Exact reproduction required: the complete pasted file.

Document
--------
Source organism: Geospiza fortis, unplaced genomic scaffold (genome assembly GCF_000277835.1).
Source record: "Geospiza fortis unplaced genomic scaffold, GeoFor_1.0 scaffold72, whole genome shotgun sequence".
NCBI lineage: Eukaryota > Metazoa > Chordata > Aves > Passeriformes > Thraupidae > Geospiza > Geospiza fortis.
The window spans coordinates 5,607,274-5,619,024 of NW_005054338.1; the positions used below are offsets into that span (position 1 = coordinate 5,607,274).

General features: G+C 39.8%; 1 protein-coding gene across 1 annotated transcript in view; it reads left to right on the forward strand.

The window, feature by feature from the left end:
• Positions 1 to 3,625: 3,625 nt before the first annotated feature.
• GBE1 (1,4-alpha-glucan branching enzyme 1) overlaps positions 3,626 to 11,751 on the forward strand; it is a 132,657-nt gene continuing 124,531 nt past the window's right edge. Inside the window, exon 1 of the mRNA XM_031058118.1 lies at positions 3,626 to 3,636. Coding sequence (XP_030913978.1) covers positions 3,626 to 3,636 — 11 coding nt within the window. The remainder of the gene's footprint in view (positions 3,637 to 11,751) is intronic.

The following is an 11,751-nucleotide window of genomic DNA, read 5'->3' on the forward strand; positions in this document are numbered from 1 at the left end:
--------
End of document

Source organism: Geospiza fortis, unplaced genomic scaffold (genome assembly GCF_000277835.1).
Source record: "Geospiza fortis unplaced genomic scaffold, GeoFor_1.0 scaffold72, whole genome shotgun sequence".
NCBI lineage: Eukaryota > Metazoa > Chordata > Aves > Passeriformes > Thraupidae > Geospiza > Geospiza fortis.
The window spans coordinates 5,607,274-5,619,024 of NW_005054338.1; the positions used below are offsets into that span (position 1 = coordinate 5,607,274).

General features: G+C 39.8%; 1 protein-coding gene across 1 annotated transcript in view; it reads left to right on the forward strand.

The window, feature by feature from the left end:
• Positions 1 to 3,625: 3,625 nt before the first annotated feature.
• GBE1 (1,4-alpha-glucan branching enzyme 1) overlaps positions 3,626 to 11,751 on the forward strand; it is a 132,657-nt gene continuing 124,531 nt past the window's right edge. Inside the window, exon 1 of the mRNA XM_031058118.1 lies at positions 3,626 to 3,636. Coding sequence (XP_030913978.1) covers positions 3,626 to 3,636 — 11 coding nt within the window. The remainder of the gene's footprint in view (positions 3,637 to 11,751) is intronic.

The following is an 11,751-nucleotide window of genomic DNA, read 5'->3' on the forward strand; positions in this document are numbered from 1 at the left end: